Antacids might reduce the laxative effects of magnesium. People taking magnesium as a laxative might require a higher dose.Some antacids include calcium carbonate (Tums, others), dihydroxyaluminum sodium carbonate (Rolaids, others), magaldrate (Riopan), magnesium sulfate (Bilagog), aluminum hydroxide (Amphojel), and others.Some antibiotics can affect the muscles. These antibiotics are called aminoglycosides. Magnesium can also affect the muscles. Taking these antibiotics and getting a magnesium shot might cause muscle problems.Some aminoglycoside antibiotics include amikacin (Amikin), gentamicin (Garamycin), kanamycin (Kantrex), streptomycin, tobramycin (Nebcin), and others.Magnesium might decrease how much antibiotic the body absorbs. Taking magnesium along with some antibiotics might decrease the effectiveness of some antibiotics. To avoid this interaction, take these antibiotics at least 2 hours before, or 4 to 6 hours after, magnesium supplements.Some of these antibiotics that might interact with magnesium include ciprofloxacin (Cipro), enoxacin (Penetrex), norfloxacin (Chibroxin, Noroxin), sparfloxacin (Zagam), trovafloxacin (Trovan), and grepafloxacin (Raxar).Magnesium can attach to tetracyclines in the stomach. This decreases the amount of tetracyclines that the body can absorb. Taking magnesium along with tetracyclines might decrease the effectiveness of tetracyclines. To avoid this interaction, take calcium 2 hours before, or 4 hours after, taking tetracyclines.Some tetracyclines include demeclocycline (Declomycin), minocycline (Minocin), and tetracycline (Achromycin).Magnesium can decrease how much bisphosphate the body absorbs. Taking magnesium along with bisphosphates can decrease the effectiveness of bisphosphate. To avoid this interaction, take bisphosphonate at least two hours before magnesium or later in the day.Some bisphosphonates include alendronate (Fosamax), etidronate (Didronel), risedronate (Actonel), tiludronate (Skelid), and others.Digoxin (Lanoxin) helps the heart beat more strongly. Magnesium might decrease how much digoxin (Lanoxin) the body absorbs. By decreasing how much digoxin (Lanoxin) the body absorbs, magnesium might decrease the effects of digoxin (Lanoxin).Gabapentin (Neurontin)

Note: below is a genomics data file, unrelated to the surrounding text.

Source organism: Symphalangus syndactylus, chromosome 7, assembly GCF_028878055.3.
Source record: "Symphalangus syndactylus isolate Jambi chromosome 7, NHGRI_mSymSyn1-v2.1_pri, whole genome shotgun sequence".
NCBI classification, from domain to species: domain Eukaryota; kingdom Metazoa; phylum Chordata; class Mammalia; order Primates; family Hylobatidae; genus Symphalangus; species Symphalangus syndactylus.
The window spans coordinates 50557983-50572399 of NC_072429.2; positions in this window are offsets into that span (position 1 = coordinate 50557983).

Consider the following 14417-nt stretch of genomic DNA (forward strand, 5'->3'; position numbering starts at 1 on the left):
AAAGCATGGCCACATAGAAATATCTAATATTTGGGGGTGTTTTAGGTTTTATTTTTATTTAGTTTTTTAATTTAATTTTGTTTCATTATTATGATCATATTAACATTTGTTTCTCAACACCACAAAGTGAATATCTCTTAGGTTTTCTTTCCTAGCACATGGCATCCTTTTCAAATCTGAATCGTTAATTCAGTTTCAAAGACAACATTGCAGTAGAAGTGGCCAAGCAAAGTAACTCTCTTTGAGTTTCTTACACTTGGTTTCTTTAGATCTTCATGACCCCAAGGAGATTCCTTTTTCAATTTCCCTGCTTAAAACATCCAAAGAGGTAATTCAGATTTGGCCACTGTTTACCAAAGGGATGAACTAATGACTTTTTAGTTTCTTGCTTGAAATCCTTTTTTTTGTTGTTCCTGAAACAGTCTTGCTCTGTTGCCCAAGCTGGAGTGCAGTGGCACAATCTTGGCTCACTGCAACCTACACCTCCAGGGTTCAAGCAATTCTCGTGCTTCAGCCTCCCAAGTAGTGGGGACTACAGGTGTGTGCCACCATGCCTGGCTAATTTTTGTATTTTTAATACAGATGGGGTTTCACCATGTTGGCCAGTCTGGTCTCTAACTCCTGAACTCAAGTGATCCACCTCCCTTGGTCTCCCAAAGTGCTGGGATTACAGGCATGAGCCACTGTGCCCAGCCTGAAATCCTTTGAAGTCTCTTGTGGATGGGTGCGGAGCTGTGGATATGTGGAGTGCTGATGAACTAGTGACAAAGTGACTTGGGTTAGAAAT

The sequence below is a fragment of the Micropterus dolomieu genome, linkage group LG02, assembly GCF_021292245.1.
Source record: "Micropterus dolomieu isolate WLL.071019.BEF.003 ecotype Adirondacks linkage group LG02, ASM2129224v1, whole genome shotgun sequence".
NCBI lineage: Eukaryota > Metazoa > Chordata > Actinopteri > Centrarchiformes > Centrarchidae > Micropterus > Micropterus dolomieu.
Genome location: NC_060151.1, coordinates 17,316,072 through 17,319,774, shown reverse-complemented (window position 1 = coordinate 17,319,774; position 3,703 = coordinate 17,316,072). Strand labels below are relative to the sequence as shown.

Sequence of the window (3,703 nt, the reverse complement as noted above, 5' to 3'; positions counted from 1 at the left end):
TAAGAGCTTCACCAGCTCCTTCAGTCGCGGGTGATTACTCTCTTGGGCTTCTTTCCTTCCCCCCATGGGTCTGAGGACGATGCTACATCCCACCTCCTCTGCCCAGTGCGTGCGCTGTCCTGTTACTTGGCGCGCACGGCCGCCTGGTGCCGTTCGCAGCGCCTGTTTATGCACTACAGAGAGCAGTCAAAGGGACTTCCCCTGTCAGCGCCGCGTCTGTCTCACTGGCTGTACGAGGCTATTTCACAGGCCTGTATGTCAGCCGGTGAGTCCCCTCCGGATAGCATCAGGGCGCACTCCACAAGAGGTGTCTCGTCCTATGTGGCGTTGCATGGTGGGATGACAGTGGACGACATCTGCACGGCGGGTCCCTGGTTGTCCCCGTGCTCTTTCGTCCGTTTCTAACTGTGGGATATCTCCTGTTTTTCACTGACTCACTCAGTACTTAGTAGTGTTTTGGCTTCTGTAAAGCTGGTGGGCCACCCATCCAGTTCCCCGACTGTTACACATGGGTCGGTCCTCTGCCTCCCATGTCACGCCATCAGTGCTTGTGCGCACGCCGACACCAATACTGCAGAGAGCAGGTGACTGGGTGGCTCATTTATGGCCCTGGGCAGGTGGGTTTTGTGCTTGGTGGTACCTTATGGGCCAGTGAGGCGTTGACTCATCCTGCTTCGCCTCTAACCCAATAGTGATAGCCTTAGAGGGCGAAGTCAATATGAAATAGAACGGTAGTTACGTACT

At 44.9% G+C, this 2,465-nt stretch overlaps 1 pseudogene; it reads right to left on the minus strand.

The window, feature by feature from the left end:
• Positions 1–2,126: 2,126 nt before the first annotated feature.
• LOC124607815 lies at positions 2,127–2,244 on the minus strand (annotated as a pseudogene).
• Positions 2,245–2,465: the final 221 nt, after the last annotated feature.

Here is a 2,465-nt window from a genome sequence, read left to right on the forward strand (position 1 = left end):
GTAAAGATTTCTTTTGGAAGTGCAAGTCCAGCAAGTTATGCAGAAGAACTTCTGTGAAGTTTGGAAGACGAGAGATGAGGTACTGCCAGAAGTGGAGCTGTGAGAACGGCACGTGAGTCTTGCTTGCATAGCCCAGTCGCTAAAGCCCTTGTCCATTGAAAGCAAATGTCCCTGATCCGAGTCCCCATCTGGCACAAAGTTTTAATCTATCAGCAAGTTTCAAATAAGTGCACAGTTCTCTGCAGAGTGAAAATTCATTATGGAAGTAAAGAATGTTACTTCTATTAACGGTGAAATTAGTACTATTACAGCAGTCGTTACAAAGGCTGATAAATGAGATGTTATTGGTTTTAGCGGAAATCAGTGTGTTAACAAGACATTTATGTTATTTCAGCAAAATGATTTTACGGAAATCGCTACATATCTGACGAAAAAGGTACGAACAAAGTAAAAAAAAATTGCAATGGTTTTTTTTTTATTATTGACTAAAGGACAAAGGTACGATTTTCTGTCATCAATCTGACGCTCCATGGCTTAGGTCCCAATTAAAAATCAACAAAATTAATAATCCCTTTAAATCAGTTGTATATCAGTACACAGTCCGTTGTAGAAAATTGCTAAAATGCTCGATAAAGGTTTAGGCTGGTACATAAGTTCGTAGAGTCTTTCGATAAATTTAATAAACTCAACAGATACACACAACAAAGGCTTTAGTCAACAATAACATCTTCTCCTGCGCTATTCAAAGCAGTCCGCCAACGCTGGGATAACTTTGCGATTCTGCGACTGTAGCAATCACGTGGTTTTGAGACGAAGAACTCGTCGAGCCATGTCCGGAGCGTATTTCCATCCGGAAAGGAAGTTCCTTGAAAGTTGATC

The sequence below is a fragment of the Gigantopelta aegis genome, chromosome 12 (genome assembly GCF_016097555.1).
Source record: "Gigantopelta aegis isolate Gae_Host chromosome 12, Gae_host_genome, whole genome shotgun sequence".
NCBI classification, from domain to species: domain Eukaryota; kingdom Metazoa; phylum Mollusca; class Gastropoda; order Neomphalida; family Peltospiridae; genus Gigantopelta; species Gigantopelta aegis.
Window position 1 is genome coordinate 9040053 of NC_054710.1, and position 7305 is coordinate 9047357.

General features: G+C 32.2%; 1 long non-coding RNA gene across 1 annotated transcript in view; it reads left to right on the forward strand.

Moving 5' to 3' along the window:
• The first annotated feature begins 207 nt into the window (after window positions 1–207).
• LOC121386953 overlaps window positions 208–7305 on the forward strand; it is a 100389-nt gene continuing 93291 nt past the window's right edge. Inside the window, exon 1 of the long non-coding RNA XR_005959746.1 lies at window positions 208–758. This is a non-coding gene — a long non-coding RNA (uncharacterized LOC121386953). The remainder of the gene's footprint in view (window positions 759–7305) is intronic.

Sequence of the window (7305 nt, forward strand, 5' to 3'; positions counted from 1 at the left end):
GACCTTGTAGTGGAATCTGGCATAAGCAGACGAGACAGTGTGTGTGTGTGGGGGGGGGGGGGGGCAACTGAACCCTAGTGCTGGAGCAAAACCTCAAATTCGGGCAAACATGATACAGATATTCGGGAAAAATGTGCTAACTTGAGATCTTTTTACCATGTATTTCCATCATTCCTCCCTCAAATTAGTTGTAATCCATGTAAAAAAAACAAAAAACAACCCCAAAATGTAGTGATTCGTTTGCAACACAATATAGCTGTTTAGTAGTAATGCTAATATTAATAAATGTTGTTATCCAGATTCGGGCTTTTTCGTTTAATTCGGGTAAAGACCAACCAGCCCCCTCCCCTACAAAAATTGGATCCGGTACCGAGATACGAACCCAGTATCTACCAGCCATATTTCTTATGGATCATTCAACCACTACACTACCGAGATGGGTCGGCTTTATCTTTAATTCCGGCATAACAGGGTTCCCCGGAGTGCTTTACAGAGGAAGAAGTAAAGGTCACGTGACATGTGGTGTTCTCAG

Magnesium might decrease how much gabapentin (Neurontin) the body absorbs. By decreasing how much gabapentin (Neurontin) the body absorbs, magnesium might decrease the effects of gabapentin (Neurontin). Take gabapentin (Neurontin) at least 2 hours before, or 4 to 6 hours after taking magnesium supplements.